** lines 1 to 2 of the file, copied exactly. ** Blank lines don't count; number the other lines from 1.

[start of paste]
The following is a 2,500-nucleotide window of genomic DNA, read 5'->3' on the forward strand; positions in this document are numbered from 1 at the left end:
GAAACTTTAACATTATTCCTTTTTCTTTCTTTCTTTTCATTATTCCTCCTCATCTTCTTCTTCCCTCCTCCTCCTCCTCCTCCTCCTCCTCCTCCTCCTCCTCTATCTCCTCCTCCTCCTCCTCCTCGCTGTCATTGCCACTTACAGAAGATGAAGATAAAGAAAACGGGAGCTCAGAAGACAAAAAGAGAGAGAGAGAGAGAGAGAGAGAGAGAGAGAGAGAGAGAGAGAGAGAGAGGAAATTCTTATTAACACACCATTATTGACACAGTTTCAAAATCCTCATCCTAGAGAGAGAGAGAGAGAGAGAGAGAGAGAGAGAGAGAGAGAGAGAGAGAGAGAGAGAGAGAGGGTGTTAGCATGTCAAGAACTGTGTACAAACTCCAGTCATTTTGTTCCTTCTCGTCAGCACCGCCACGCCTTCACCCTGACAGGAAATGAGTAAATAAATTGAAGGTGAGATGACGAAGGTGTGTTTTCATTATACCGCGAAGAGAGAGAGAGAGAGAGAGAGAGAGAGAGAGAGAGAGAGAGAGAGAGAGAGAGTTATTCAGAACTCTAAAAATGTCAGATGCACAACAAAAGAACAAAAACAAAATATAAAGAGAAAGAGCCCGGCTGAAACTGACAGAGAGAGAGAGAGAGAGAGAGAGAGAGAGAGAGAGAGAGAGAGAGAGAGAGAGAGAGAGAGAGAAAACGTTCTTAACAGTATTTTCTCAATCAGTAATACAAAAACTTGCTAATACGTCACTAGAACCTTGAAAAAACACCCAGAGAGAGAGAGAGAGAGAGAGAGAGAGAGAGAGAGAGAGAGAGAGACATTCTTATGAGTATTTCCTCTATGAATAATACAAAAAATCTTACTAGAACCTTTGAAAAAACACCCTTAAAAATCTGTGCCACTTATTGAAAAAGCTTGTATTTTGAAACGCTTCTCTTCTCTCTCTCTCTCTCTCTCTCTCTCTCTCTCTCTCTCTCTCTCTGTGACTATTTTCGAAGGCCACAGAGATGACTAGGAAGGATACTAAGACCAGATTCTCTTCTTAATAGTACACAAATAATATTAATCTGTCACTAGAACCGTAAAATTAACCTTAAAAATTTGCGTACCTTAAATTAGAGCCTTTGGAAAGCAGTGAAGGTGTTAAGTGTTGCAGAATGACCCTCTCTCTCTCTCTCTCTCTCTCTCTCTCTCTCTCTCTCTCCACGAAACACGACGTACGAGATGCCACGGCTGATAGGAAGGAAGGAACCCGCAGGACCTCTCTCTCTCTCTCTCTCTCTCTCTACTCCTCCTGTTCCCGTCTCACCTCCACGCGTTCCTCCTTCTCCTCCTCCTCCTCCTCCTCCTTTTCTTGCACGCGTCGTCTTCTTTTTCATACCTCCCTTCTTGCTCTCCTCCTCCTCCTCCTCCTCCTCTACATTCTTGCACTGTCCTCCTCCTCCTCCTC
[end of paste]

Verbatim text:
The following is a 2,500-nucleotide window of genomic DNA, read 5'->3' on the forward strand; positions in this document are numbered from 1 at the left end:
GAAACTTTAACATTATTCCTTTTTCTTTCTTTCTTTTCATTATTCCTCCTCATCTTCTTCTTCCCTCCTCCTCCTCCTCCTCCTCCTCCTCCTCCTCCTCCTCTATCTCCTCCTCCTCCTCCTCCTCGCTGTCATTGCCACTTACAGAAGATGAAGATAAAGAAAACGGGAGCTCAGAAGACAAAAAGAGAGAGAGAGAGAGAGAGAGAGAGAGAGAGAGAGAGAGAGAGAGAGAGAGGAAATTCTTATTAACACACCATTATTGACACAGTTTCAAAATCCTCATCCTAGAGAGAGAGAGAGAGAGAGAGAGAGAGAGAGAGAGAGAGAGAGAGAGAGAGAGAGAGAGAGGGTGTTAGCATGTCAAGAACTGTGTACAAACTCCAGTCATTTTGTTCCTTCTCGTCAGCACCGCCACGCCTTCACCCTGACAGGAAATGAGTAAATAAATTGAAGGTGAGATGACGAAGGTGTGTTTTCATTATACCGCGAAGAGAGAGAGAGAGAGAGAGAGAGAGAGAGAGAGAGAGAGAGAGAGAGAGAGAGTTATTCAGAACTCTAAAAATGTCAGATGCACAACAAAAGAACAAAAACAAAATATAAAGAGAAAGAGCCCGGCTGAAACTGACAGAGAGAGAGAGAGAGAGAGAGAGAGAGAGAGAGAGAGAGAGAGAGAGAGAGAGAGAGAGAGAGAAAACGTTCTTAACAGTATTTTCTCAATCAGTAATACAAAAACTTGCTAATACGTCACTAGAACCTTGAAAAAACACCCAGAGAGAGAGAGAGAGAGAGAGAGAGAGAGAGAGAGAGAGAGAGAGACATTCTTATGAGTATTTCCTCTATGAATAATACAAAAAATCTTACTAGAACCTTTGAAAAAACACCCTTAAAAATCTGTGCCACTTATTGAAAAAGCTTGTATTTTGAAACGCTTCTCTTCTCTCTCTCTCTCTCTCTCTCTCTCTCTCTCTCTCTCTCTCTCTGTGACTATTTTCGAAGGCCACAGAGATGACTAGGAAGGATACTAAGACCAGATTCTCTTCTTAATAGTACACAAATAATATTAATCTGTCACTAGAACCGTAAAATTAACCTTAAAAATTTGCGTACCTTAAATTAGAGCCTTTGGAAAGCAGTGAAGGTGTTAAGTGTTGCAGAATGACCCTCTCTCTCTCTCTCTCTCTCTCTCTCTCTCTCTCTCTCTCCACGAAACACGACGTACGAGATGCCACGGCTGATAGGAAGGAAGGAACCCGCAGGACCTCTCTCTCTCTCTCTCTCTCTCTCTACTCCTCCTGTTCCCGTCTCACCTCCACGCGTTCCTCCTTCTCCTCCTCCTCCTCCTCCTCCTTTTCTTGCACGCGTCGTCTTCTTTTTCATACCTCCCTTCTTGCTCTCCTCCTCCTCCTCCTCCTCCTCTACATTCTTGCACTGTCCTCCTCCTCCTCCTC